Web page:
While it can seem appealing to fall apart when things get rough, it's so much more important to feel that panic and then let it go. Emotions are important and key to our shared humanity. But emotions can also hold you captive and force you to act without rational thought. When things start to go south and that dreadful, creeping feeling of failure comes upon you, it's important to remember that you should feel it -- but you shouldn't let it control you.   

When panic sets in, feel it and learn from it. Diagnose the pain point that pushed the adrenaline into your system, harness the nervous energy that's running through your veins and make your fear work for you. Your fear is important and instinctual. Your fear is telling you something key that you might be overlooking. But fear isn't smart. Fear is indiscriminate and it will cripple you if you let it. When panic sets in, feel it and then let it wash through you.

After your panic washes through you, take a look at what's happening. If you're lucky, the insurmountable from a moment ago is suddenly just an opportunity to grow and change with the times. You had a backup of that irreplaceable item, or someone can pull double duty behind the scenes. It's not always that simple to fix a plan that starts to pull apart at the seams, but it doesn't need to be if you accept that you might have to adjust things on the fly and that the unexpected breathes new life into the staid.

The most important thing you can do to be successful in the face of the unexpected, in my opinion at least, is to always think ahead and build out contingencies when you can. You aren't planning for the exact thing that could go wrong, but you are preparing yourself for the idea of change. You are practicing and building a process where things can evolve with their surroundings to stay fresh and relevant. It might seem counterintuitive, but a good plan always includes the idea of "going with the flow" so that you don't trap yourself in panic when your world rapidly changes. 

Nothing fun or important or innovative ever came from staying in your comfort zone, which are easy words to say and exhilarating words to live by.   

Unintentional Hiatus

Well, life is pretty different or me than it was just a few months ago -- which conincidentally was the last time I took to my blog.  With a career change (that has been utterly welcome and amazing) and a death in the family (that was unexpected and devastating), the world of MAK has been focused outside of blogging about bikes and management. 

My unintentional hiatus is coming to an end, however, and I'm planning on writing with more attention to the interests of anyone who happens to read my words. With the popularity of the bike term explainer post from September, I'm planning on writing more about my thoughts on bikes, the industry and gear. Outside of bikes, I'm hoping to tackle management theory, work experiences and how to succeed by really trying (and still set boundaries).

I leave this post with a picture of Chicago's Millenium Park gardens from last week that have a muted brilliance that I just adore. If you have any questions or requests, please send them my way.

Chicago in the Fall has the most beautiful color palette.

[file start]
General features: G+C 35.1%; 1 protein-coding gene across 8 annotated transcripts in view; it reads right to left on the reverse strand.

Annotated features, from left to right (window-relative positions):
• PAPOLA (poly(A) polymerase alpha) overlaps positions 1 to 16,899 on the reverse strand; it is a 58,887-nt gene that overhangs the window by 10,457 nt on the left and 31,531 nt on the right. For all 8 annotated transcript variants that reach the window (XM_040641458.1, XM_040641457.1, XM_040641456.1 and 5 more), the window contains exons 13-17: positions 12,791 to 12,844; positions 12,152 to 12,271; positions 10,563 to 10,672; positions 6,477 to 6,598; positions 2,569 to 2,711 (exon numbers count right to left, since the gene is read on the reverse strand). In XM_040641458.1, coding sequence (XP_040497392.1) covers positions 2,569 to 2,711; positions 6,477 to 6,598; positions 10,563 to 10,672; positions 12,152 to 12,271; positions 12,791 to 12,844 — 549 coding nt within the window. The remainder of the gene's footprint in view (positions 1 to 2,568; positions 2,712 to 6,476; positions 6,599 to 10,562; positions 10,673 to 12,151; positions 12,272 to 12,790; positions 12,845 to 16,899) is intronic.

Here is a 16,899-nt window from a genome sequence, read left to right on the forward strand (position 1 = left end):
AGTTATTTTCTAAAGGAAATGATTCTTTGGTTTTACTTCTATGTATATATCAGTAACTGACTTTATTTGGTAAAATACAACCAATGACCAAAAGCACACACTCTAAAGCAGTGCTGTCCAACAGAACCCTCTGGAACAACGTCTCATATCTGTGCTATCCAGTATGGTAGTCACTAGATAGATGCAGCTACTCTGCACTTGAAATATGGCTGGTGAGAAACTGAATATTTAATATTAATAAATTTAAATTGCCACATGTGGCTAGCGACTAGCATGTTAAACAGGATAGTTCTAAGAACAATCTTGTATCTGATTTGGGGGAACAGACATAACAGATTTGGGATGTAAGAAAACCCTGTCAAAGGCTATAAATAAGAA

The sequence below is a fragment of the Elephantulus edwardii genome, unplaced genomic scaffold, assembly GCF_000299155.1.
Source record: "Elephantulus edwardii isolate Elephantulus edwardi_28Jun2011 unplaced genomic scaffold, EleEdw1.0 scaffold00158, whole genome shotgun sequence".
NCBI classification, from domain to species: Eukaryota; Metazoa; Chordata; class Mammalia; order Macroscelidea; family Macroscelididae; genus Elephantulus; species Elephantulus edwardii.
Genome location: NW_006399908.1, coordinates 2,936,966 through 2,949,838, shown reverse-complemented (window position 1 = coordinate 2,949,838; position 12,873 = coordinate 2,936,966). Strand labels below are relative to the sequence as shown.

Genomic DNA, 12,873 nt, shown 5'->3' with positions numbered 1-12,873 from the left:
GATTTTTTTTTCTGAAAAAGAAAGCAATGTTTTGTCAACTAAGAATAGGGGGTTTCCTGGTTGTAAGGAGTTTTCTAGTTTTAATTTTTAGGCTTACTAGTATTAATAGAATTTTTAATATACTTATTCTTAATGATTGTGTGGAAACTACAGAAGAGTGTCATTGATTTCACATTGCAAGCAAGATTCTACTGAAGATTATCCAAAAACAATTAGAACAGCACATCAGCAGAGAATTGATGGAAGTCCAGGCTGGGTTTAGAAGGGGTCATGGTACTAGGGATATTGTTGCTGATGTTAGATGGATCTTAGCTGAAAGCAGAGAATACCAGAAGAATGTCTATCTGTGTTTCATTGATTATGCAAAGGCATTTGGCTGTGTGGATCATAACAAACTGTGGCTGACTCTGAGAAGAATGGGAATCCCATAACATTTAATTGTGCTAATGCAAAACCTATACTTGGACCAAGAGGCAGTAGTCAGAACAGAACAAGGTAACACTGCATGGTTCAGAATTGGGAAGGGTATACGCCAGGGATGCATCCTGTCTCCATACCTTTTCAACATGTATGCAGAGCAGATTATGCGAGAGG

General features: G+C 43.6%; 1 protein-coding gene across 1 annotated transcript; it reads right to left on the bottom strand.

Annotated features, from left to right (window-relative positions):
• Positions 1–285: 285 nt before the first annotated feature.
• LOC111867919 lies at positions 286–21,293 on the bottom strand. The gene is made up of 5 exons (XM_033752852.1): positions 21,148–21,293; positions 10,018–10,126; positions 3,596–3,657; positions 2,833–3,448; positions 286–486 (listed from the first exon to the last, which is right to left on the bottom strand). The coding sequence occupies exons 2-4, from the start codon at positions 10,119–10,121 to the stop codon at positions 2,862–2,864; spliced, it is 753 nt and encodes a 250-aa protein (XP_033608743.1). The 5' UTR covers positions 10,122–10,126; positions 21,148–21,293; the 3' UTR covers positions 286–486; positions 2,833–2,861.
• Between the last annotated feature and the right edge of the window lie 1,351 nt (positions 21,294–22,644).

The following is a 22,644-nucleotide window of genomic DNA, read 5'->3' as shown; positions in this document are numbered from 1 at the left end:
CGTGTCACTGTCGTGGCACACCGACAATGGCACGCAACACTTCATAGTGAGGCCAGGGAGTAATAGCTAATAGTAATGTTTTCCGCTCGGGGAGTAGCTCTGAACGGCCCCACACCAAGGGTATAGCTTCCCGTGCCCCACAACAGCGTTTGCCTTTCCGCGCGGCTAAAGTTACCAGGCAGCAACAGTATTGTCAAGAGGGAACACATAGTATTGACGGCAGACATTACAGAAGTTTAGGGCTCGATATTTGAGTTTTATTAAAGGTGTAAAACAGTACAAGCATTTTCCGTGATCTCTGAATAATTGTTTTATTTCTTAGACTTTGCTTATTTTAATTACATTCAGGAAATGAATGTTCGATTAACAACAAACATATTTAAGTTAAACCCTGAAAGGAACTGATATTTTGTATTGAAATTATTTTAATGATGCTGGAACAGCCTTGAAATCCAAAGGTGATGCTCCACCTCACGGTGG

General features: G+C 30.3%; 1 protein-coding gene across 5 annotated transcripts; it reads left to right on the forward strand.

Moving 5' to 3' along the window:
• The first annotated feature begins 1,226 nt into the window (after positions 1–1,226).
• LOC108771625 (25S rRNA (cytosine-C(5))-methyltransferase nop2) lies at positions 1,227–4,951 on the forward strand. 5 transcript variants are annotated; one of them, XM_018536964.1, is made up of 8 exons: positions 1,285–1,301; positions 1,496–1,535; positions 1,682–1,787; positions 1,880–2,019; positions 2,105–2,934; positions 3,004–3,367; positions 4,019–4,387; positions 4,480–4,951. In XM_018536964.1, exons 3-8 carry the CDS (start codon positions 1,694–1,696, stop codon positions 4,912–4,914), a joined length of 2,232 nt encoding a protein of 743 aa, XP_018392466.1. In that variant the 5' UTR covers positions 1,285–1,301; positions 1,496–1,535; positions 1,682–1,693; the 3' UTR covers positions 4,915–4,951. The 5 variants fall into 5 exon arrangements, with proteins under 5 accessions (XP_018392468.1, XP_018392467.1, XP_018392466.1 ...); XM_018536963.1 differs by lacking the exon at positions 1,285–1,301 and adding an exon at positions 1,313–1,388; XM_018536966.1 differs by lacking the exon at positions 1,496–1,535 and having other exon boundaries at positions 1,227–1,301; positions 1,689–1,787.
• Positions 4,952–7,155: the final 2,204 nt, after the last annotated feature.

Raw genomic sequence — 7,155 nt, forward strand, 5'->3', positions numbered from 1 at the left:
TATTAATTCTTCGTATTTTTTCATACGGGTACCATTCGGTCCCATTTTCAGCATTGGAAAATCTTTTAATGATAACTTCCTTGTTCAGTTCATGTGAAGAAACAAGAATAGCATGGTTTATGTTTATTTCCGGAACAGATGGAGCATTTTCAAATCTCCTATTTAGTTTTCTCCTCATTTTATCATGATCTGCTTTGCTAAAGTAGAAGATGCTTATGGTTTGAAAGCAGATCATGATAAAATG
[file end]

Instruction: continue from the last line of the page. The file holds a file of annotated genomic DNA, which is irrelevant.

Chicago in the Fall has the most beautiful color palette. 

Team Building and the Three C's

I attended the ICOVA (Illinois Conference of Volunteer Administrators) event this past August, which was a very interesting day full of conversation about recruitment and retention of volunteers. By far my favorite part of the day was the keynote speech by Rev. Fred Nettles, which touched on team building for any organization. 

Nettles, both a Reverend and secular non-profit administrator, was a great speaker (both content and charisma wise!) His talk covered a range of topics about volunteerism in general, but specifically delved into his thoughts on building an effective team in any organization.

Nettles shared his "Three C Rule for Building Teams" with the ICOVA attendees, detailing the importance of:

  1. Character: Compatibility of the organization's culture and mission with the potential team member's integrity.
  2. Competency: Positioning the team member for success and investing in good work through training and professional development.
  3. Charisma: Team members that get along!

Finding a group of people who can work together, feel inspired together and enjoy their time together is a pretty difficult task, but every organizational leader is asked to do it every day. While a lot of the time, a leader isn't given the option of building their own team -- they inherit people who may or may not fit into the leader's ideal organizational vision -- that doesn't mean managers and leaders can't build a team using Nettles' "Three C's."

If you can't change the team, it's important to clearly change the culture of the organization for your team. Create easily shared and spotted physical artifacts that represent the culture you want to create in your organization. If your company is all about integrity, share stories of employees who showed integrity via social media, intranets and blogs. Honor those people or highlight those actions you want others to imitate through specific and branded actions.

As for competency, make sure you know what people are best suited to do in your organization and help them grow and develop professionally when possible. Take stock of your needs and your assets!

Lastly, if your team doesn't get along try to understand why before you take any actions. If you have a real jerk in your organization, they may be enough of a Debbie Downer to prevent everyone else from feeling happy or successful. They may also be a key player in the organization that you don't want to let go. The trick here is making everyone feel heard and adjusting the team dynamics so the Debbie Downer isn't hurting the productivty and morale of everyone else on the team. You could do this by giving them a lateral promotion that moves them out of constant contact with the team or by asking them to adjust their behavior. Or you can do both or neither!

Above all, the Three C's are powerful because they give a leader a jumping off point. They aren't the end all and be all, but they are a simple and easy way to build your team, either through hiring people or through developing your most prized assets (your current employees!).